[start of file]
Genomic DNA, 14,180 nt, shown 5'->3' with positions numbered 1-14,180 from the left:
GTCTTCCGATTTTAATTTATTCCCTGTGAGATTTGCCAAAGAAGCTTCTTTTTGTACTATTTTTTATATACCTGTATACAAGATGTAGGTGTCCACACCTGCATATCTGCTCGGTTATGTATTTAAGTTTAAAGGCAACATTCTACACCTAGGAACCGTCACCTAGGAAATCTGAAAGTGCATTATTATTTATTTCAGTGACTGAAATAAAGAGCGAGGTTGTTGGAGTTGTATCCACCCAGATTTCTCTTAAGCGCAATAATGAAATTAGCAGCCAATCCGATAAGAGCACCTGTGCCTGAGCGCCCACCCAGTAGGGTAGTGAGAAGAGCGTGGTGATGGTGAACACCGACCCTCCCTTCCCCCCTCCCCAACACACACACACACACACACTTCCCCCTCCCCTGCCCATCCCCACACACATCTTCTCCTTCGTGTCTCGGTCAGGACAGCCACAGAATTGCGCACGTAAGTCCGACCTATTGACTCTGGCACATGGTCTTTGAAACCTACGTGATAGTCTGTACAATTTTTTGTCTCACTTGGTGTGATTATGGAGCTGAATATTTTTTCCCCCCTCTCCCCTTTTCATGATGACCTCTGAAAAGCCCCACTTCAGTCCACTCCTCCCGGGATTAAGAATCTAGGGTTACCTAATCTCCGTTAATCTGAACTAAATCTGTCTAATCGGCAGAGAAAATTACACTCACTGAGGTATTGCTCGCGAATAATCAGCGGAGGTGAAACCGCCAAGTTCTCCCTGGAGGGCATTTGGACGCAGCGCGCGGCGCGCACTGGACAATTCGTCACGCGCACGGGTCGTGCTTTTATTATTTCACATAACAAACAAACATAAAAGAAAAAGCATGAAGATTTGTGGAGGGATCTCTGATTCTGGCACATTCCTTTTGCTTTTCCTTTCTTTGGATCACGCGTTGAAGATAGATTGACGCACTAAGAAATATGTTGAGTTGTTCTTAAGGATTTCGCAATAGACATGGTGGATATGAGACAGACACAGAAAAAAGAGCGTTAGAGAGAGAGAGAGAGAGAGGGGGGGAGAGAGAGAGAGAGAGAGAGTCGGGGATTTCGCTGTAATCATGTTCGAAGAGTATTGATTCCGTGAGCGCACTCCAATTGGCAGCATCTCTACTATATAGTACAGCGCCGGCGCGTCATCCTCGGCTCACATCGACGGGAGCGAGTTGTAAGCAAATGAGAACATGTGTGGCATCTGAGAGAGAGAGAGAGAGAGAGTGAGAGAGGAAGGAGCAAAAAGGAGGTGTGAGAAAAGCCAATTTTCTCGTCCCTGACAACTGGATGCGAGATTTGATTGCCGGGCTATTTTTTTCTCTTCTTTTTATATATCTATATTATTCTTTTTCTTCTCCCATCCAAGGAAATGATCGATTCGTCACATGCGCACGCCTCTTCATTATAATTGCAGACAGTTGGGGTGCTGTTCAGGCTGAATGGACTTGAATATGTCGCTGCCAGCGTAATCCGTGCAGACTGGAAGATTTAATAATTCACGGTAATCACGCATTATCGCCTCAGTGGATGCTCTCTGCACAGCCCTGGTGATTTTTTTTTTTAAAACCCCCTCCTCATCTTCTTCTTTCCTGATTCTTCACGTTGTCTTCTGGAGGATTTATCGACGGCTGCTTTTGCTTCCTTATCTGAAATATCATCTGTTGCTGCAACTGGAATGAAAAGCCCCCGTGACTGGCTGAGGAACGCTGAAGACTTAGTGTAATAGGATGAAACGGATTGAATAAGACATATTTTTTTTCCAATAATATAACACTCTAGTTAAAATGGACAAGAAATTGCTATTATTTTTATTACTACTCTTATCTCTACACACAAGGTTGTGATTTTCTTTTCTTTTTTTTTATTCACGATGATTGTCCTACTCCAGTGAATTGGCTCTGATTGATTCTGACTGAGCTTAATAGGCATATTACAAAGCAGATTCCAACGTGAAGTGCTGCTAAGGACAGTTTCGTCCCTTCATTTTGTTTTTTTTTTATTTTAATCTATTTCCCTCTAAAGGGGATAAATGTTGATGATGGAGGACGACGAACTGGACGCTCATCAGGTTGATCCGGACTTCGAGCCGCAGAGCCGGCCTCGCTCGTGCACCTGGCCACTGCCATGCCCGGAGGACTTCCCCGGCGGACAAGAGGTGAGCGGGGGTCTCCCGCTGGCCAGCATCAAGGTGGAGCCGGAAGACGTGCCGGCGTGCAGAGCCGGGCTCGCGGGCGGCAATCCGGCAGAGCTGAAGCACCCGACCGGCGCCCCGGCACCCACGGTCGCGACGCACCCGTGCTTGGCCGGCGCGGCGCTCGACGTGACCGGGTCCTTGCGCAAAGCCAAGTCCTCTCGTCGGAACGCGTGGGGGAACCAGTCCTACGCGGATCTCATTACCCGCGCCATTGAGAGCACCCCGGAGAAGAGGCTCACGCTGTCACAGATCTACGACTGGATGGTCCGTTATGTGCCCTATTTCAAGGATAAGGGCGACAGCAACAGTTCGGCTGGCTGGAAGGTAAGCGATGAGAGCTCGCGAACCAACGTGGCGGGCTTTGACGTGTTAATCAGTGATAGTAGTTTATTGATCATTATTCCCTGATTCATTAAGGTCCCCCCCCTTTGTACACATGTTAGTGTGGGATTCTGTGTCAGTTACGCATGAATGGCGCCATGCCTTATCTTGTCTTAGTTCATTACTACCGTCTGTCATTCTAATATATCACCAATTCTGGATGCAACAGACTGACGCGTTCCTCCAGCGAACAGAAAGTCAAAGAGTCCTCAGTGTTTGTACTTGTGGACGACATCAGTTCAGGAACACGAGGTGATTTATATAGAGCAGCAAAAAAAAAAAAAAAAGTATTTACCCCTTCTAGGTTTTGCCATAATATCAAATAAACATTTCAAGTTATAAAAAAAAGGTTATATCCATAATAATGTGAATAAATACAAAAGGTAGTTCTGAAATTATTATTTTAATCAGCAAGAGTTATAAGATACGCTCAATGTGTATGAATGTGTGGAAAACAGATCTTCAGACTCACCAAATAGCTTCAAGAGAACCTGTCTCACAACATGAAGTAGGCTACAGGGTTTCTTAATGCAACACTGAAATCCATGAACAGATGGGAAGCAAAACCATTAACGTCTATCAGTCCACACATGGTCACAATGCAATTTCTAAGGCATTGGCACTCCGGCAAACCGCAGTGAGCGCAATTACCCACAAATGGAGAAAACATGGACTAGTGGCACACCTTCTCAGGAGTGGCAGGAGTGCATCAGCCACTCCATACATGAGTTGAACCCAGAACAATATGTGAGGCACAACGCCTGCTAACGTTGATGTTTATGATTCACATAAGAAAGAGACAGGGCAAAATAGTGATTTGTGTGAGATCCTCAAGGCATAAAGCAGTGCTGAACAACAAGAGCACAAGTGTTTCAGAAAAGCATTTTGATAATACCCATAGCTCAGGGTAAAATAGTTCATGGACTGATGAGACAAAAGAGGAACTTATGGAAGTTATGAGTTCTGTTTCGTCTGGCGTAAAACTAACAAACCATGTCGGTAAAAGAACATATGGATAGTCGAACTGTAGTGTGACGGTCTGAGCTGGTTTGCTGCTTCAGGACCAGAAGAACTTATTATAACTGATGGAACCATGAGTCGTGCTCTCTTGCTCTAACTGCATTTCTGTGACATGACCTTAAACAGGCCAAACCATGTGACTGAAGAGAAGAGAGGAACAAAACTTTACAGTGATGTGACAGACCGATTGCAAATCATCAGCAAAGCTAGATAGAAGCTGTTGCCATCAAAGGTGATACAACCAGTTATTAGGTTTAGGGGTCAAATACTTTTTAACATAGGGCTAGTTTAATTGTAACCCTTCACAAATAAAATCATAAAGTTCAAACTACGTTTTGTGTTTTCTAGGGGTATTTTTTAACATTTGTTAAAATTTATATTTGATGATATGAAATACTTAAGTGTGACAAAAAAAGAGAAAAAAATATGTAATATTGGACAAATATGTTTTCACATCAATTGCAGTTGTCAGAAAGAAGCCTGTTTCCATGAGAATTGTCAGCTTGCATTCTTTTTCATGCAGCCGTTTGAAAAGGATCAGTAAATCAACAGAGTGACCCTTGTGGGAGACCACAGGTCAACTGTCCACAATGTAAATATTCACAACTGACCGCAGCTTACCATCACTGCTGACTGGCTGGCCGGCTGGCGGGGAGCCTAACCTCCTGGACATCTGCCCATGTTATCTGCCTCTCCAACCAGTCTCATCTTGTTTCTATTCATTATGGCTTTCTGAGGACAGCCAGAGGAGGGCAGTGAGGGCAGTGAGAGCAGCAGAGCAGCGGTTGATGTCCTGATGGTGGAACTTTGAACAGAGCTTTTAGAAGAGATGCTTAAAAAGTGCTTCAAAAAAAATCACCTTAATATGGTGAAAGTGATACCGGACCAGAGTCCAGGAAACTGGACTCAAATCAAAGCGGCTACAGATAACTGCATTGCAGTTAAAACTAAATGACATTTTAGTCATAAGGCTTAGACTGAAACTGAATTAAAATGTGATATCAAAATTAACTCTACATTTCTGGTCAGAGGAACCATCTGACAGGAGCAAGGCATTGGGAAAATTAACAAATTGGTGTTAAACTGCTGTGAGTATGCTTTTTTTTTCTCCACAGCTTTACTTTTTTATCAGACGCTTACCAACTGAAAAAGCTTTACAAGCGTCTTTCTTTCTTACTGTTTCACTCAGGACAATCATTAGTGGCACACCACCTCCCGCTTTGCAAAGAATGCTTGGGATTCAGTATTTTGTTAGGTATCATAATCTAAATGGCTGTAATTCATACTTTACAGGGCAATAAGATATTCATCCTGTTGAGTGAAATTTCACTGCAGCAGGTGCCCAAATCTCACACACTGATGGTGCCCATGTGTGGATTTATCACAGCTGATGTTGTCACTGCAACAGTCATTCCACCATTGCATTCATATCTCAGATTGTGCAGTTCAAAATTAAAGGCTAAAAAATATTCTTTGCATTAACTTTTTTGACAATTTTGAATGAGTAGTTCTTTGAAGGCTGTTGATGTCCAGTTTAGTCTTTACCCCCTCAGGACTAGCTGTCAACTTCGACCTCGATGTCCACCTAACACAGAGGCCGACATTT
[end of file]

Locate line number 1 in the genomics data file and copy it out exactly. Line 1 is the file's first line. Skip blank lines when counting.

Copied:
Genomic DNA, 14,180 nt, shown 5'->3' with positions numbered 1-14,180 from the left: